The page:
The project’s focus was on the promotion and development of student reading literacy through the use of new, interesting, and entertaining approaches and methods, with the project having focused on the education of school teachers so they may assist primary school students to increase their reading literacy skills in the English language. The project also assisted the school with its efforts to further its cooperation network with new schools, institutions, and international players.
Given that this was a KA1 project, the project’s main target group initially consisted of teachers who participated in the mobilities; however, this scope was later broadened to include all of the school’s 75 primary students as well. Moreover, the acquisition of new skills allowed for the formation of an English drama club with approximately 20 members. Participants developed worksheets that could be used by the school’s future primary students, with plans made for the future inclusion of secondary school students. In addition to its cooperation with project partners, the school also worked with other Czech schools, the media, and external organisations towards the promotion of this project and the sharing of new knowledge.
The project’s primary focus was to foster reading literacy among students, with an added emphasis on the promotion of foreign languages. Material outputs that were produced by the project were shared with other schools, and the school organised meetings and seminars for individuals interested in Erasmus projects or the field of innovative language teaching. A number of versatile education approaches were engaged in this project, with the school having facilitated several meetings between its students and knowledgeable individuals focusing not only on the Czech language, but also on English literature and knowledge dissemination. Teachers also began introducing book-based lessons drawn from English fairy tales into the classroom environment through the use of new and innovative approaches. In addition to taking students to the theatre to see English plays, teachers also guided students on the setting up and use of an English-language school library, with several visits also made to local libraries where students had the opportunity to speak with librarians. Students were requested to prepare worksheets for their peers during class and English Drama Club (EDC) meetings, which were later used by teachers in their lessons. The drama club itself continues to be active, with student members having performed several plays within the school and in other regional schools during the first two years of its implementation. As participants had to create their own costumes and stage backgrounds, such plays did not only assist with language acquisition, but also with the improvement of valuable motor skills.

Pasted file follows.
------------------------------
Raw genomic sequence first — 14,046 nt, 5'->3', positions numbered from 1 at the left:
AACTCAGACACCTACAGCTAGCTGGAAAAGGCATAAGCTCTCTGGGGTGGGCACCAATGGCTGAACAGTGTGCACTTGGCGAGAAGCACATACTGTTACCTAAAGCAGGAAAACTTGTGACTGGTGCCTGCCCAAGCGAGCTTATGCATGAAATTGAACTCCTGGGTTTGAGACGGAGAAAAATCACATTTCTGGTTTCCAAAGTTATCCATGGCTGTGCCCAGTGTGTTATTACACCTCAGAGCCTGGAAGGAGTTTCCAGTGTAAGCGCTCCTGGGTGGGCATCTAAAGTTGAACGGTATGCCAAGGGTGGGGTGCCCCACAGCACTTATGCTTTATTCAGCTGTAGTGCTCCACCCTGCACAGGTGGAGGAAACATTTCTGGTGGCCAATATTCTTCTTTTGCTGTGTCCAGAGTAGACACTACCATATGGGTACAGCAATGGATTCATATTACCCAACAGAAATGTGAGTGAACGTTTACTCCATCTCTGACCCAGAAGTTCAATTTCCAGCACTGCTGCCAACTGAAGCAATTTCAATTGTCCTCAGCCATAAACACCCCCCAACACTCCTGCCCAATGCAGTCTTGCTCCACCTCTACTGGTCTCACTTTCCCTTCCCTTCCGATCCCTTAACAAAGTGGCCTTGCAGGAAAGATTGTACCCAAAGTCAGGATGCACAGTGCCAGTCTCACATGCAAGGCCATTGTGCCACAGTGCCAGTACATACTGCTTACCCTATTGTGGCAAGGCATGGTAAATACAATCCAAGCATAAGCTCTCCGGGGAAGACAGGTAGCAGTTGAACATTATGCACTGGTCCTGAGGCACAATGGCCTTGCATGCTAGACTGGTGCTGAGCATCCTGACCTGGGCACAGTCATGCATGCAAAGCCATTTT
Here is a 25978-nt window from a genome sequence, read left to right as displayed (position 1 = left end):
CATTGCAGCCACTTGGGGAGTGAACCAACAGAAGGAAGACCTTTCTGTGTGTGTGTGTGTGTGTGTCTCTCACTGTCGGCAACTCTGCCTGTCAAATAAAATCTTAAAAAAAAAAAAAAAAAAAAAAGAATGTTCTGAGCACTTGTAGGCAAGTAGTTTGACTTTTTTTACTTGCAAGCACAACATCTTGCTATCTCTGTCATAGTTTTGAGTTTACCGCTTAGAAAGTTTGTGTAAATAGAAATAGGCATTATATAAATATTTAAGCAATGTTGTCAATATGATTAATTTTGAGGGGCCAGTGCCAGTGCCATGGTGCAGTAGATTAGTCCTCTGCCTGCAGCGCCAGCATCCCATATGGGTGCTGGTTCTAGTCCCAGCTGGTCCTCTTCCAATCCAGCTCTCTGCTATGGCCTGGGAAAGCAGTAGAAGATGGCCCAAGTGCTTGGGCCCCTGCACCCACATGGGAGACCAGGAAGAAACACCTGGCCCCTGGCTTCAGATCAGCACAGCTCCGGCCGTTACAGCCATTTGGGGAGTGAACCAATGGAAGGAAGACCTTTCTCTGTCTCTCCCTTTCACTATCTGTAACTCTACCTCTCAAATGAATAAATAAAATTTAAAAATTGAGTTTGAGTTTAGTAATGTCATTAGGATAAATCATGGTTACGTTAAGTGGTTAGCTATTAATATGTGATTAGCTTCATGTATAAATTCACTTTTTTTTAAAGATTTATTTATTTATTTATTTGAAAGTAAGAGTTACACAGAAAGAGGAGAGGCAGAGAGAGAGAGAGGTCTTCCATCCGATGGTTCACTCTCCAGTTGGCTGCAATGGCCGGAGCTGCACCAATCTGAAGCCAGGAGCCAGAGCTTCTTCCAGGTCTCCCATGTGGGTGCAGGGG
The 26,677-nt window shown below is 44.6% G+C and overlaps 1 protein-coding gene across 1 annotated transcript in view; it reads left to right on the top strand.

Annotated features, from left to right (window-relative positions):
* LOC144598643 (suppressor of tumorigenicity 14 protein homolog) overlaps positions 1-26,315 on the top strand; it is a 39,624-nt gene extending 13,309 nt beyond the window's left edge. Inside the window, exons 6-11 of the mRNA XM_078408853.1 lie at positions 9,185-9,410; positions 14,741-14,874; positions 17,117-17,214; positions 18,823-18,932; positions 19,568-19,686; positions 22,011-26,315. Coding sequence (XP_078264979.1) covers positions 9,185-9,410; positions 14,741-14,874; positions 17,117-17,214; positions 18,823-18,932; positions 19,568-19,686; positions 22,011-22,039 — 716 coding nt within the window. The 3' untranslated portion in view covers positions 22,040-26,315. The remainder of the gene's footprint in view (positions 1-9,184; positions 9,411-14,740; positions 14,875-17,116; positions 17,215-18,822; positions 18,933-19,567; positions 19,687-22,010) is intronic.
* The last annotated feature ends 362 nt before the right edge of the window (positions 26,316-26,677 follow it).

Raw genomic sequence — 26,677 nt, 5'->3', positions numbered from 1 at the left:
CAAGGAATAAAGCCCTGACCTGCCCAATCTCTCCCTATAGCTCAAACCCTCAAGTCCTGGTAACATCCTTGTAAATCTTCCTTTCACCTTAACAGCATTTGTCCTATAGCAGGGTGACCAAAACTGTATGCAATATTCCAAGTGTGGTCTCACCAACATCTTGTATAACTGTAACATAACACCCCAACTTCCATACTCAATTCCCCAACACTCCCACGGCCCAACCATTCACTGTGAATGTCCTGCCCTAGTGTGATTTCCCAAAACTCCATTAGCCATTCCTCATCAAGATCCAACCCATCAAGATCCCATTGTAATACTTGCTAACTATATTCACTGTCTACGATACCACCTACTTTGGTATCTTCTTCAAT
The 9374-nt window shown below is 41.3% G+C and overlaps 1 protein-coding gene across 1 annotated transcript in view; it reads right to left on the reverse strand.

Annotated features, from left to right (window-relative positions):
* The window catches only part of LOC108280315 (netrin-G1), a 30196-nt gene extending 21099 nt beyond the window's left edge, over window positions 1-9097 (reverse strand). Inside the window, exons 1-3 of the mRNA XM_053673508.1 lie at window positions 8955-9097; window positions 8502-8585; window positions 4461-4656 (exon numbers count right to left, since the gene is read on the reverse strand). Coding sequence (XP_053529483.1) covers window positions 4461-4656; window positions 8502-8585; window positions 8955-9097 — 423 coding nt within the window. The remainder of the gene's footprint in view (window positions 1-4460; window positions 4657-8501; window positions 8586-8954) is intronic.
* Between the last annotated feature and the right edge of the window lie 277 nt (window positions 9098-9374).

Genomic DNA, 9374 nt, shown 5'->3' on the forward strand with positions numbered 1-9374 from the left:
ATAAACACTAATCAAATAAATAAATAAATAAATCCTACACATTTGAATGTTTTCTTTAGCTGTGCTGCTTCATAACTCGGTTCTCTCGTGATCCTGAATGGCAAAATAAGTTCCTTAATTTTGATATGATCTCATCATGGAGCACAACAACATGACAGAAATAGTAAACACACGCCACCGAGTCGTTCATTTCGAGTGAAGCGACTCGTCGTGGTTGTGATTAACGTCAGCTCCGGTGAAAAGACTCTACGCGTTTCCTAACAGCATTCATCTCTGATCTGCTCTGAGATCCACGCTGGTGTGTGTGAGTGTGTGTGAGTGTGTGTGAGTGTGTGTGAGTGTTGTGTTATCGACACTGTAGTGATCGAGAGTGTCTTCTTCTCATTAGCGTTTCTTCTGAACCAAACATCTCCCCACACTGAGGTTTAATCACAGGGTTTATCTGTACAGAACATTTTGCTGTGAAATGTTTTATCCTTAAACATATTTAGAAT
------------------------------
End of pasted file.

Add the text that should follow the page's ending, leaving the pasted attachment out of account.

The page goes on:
The project aimed to engage every facet of school life, beginning with the education of language teachers on the mobilities, the involvement of other teachers, the setting up of the English Drama Club, the participation of primary school students, as well as the anticipated involvement of secondary school students in the future. In addition to its 2019 participation in the ErasmusDays, the school created a number of workshops for students that emphasised outdoor activities. Moreover, plans are underway for the school to involve both its primary and secondary students in eTwinning projects, and the Postcrossing project – an initiative that helps members develop their language writing and comprehension skills by exchanging postcards with unknown users from all over the world.